Competitive Intelligence Practices and Performance of Firms Listed on the Nairobi Securities Exchange, Kenya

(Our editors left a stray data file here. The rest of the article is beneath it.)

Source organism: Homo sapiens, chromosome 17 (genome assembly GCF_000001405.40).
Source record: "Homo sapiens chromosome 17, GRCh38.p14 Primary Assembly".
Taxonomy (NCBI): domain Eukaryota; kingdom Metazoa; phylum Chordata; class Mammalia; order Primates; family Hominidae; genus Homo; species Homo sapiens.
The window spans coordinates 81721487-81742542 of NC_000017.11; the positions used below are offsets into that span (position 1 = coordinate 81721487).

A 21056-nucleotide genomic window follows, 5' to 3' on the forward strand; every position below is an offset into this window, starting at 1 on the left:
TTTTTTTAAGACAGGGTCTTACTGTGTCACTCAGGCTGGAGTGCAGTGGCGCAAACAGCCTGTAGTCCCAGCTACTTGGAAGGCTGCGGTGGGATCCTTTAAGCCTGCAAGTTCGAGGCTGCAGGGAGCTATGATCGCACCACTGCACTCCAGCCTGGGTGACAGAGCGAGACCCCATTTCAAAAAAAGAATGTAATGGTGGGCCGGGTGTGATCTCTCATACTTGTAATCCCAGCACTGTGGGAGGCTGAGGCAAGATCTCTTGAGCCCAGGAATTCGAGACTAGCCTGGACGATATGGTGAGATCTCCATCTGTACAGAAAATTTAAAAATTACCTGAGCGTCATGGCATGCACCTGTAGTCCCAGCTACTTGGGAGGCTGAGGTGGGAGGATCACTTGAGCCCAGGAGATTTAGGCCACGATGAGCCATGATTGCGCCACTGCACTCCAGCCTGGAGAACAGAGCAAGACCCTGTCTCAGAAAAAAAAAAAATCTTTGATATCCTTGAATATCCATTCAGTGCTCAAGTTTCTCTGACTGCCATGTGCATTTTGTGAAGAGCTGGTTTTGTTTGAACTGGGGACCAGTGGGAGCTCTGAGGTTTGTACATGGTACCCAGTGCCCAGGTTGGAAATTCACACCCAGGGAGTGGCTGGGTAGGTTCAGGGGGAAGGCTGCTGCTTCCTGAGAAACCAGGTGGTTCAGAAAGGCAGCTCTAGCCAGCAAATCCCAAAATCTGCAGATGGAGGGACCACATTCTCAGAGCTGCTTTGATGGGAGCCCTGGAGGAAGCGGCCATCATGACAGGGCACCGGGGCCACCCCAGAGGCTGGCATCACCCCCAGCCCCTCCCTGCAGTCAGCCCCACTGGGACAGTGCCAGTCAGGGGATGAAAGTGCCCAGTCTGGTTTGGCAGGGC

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Performance is critical for every listed firm, as it enhances shareholder's value and capability to generate earnings from invested capital. Some of the firms listed on the Nairobi Securities Exchange (NSE) have been performing poorly as indicated by the rising number of firms issuing profit warnings. The competitive business environment is continuously working to drive down the rate of return on invested capital. To counter these competitive forces, firms have resorted to gathering information at their disposal and converting it into competitive intelligence through analysis and human judgment. This study sought to determine the effect of competitive intelligence practices on performance of firms listed on the NSE. The specific objectives of the study were: to determine how strategy-oriented, tactics-oriented, technology-oriented and target oriented competitive intelligence practices affect the performance of firms listed on the NSE. Firm performance was evaluated using both financial and non-financial measures. The non-financial measures used in the study were goal achievement and customer satisfaction, while Return on Assets (ROA) and Return on Equity (ROE) were the financial measures used. Both descriptive and explanatory survey research designs were used in this study, they allow the researcher to capture a population's characteristics and test hypothesis. The study was guided by a positivism research philosophy. The target population was the sixty firms listed on the Nairobi securities exchange. Primary data was collected using a semi-structured questionnaire; while secondary data was obtained from the firm's published annual reports available at the NSE using a document review guide. Quantitative data was analyzed using both descriptive and inferential statistics. In descriptive statistics, data was summarized using percentages, means and standard deviations, while in inferential statistics; multiple regression analysis was done using SPSS. The findings indicate that competitive intelligence practices have a positive and a statistically significant effect on the non-financial performance of firms listed on the Nairobi Securities Exchange. The intelligence practices were found to have a positive but statistically insignificant effect on the financial performance of listed firms. Organizational factors were found to be an explanatory variable in the relationship between the competitive intelligence practices and performance of firms listed on the NSE. Managers of listed firms should raise the utilization level of competitive "intelligence practices to enable the firms to make accurate predictions on changes in the business environment, compete better in the marketplace against rivals, improve on innovation and automation, track competitors' activities and improve the competitiveness of their firms by identifying threats and opportunities before they become obvious. The study suggests that future researches should focus on extending knowledge on competitive intelligence practices to non-listed corporate sector firms to support the generalization of the findings to all sectors in the economy.